Listening to Our Grandmothers' Stories
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Listening to Our Grandmothers' Stories : The Bloomfield Academy for Chickasaw Females, 1852-1949

3.57 (14 ratings by Goodreads)

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Description

Bloomfield Academy was founded in 1852 by the Chickasaw Nation in conjunction with missionaries. It remained open for nearly a century, offering Chickasaw girls one of the finest educations in the West. After being forcibly relocated to Indian Territory, the Chickasaws viewed education as instrumental to their survival in a rapidly changing world. Bloomfield became their way to prepare emerging generations of Chickasaw girls for new challenges and opportunities. Amanda J. Cobb became interested in Bloomfield Academy because of her grandmother, Ida Mae Pratt Cobb, an alumna from the 1920s. Drawing on letters, reports, interviews with students, and school programs, Cobb recounts the academy's success story. In stark contrast to the federally run off-reservation boarding schools in operation at the time, Bloomfield represents a rare instance of tribal control in education. For the Chickasaw Nation, Bloomfield-a tool of assimilation-became an important method of self-preservation.
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Product details

  • Paperback | 208 pages
  • 140 x 216 x 10.41mm | 249g
  • Lincoln, United States
  • English
  • Annotated
  • Illus., maps
  • 0803264674
  • 9780803264670

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Bloomfield Academy was founded in 1852 by the Chickasaw Nation in conjunction with missionaries. It remained open for nearly a century, offering Chickasaw girls one of the finest educations in the West, far better than the schooling for most white children in Indian Territory. Founded long before Carlisle, the federally run off-reservation boarding school in Pennsylvania, Bloomfield (renamed Carter Seminary in 1932) represented one of the rare instances in the nineteenth century of a Native community seizing control of its children's formal education. After being forcibly relocated to Indian Territory, the Chickasaws saw education as instrumental to their survival in a rapidly changing world. Bloomfield became their way to prepare emerging generations of Chickasaw girls for new challenges and opportunities. Many alumnae have said that their education at Bloomfield was largely a positive experience, speaking of their classmates as "family".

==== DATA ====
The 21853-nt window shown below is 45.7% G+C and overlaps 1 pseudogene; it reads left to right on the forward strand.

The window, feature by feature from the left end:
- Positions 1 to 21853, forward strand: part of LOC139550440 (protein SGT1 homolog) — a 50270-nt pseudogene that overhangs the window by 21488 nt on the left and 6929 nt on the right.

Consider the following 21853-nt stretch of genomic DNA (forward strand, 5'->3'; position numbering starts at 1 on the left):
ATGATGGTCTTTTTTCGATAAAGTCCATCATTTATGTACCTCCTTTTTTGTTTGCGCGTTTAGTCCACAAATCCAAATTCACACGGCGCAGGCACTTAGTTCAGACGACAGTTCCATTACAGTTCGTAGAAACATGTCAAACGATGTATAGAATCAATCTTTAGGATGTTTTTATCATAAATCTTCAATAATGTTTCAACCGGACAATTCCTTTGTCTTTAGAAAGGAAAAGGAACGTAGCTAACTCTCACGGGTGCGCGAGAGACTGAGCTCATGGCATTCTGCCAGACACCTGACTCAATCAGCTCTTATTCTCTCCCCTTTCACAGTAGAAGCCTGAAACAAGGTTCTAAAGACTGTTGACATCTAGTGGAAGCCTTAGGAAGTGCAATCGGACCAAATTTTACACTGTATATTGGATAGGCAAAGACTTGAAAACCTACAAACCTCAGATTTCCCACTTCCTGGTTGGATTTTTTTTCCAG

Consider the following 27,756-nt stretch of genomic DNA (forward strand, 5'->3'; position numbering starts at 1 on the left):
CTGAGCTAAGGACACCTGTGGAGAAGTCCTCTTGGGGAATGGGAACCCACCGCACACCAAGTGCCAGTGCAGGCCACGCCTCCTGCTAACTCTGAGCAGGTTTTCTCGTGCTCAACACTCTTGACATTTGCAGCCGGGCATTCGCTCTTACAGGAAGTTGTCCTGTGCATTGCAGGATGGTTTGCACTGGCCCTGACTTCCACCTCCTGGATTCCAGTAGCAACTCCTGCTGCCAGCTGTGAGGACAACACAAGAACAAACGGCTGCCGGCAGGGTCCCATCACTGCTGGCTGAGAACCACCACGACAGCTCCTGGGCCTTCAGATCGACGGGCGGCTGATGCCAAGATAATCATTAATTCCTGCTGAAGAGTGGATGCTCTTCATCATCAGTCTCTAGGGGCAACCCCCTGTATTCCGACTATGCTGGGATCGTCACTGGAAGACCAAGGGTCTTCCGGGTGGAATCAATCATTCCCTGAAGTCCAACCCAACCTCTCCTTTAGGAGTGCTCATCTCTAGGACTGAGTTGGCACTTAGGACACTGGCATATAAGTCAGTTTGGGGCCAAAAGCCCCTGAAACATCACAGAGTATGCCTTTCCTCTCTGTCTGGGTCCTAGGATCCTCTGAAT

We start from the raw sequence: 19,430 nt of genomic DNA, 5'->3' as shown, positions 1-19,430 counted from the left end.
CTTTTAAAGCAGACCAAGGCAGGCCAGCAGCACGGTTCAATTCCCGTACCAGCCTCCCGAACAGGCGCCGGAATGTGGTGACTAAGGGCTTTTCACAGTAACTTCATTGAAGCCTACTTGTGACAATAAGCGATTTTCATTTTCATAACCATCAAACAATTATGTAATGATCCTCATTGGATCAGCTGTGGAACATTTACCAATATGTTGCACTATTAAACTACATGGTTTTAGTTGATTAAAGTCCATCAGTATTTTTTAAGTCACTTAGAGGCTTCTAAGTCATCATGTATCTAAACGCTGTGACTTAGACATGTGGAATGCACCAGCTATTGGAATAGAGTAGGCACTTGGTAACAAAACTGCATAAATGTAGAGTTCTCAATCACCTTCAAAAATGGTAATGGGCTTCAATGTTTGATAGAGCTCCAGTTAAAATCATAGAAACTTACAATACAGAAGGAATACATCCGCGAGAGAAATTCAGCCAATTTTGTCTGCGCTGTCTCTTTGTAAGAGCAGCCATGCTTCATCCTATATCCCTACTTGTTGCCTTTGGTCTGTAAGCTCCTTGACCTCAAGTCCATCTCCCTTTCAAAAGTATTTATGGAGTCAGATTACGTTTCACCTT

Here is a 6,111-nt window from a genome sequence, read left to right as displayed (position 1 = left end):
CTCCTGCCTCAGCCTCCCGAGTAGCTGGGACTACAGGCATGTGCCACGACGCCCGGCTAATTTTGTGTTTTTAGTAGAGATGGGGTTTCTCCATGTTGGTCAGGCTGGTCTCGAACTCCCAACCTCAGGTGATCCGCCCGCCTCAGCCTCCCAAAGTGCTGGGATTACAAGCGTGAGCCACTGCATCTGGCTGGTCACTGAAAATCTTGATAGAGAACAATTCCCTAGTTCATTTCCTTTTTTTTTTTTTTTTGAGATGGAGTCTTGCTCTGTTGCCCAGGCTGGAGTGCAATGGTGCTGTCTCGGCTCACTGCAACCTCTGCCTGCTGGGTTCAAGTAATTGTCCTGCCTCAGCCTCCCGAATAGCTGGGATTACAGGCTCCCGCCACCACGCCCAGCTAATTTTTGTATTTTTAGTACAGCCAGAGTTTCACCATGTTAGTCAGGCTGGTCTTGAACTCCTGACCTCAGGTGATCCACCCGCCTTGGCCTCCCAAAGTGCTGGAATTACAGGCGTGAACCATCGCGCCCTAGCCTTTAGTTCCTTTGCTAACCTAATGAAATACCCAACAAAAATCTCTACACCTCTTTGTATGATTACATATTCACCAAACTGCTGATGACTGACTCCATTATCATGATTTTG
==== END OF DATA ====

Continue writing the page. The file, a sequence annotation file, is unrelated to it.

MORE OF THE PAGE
Amanda J. Cobb became interested in Bloomfield Academy because of her grandmother, Ida Mae Pratt Cobb, who attended the school in the 1920s. Drawing on letters, reports, interviews with students, and school programs, Cobb tells the story of Bloomfield and its students, showing the type of education that the Chickasaw students received, how Bloomfield's curriculum changed over time, and the elements that set the academy apart from most other schools attended by Native American children, even after it was taken over by the federal government. For the Chickasaw Nation, Bloomfield, a tool of assimilation, became in reality an important method of self-preservation.
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Review quote

"Deserves to be read and critiqued by historians, educators, and Chickasaw tribal members. This book reveals the undercurrents pulling at our sensibilities and our wishes for the future."-History of Education Quarterly * History of Education Quarterly * "Cobb has written a moving and informative book that opens a window on the experience of young Indian women. Theirs is a story that has not been told until now, and this book serves an important function by telling it."-Anthropology and Education Quarterly * Anthropology and Education Quarterly *
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About Amanda J. Cobb-Greetham

Amanda J. Cobb is an associate professor of American studies at the University of New Mexico and is the editor of American Indian Quarterly. She is a citizen of the Chickasaw Nation of Oklahoma.
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Rating details

14 ratings
3.57 out of 5 stars
5 29% (4)
4 21% (3)
3 36% (5)
2 7% (1)
1 7% (1)
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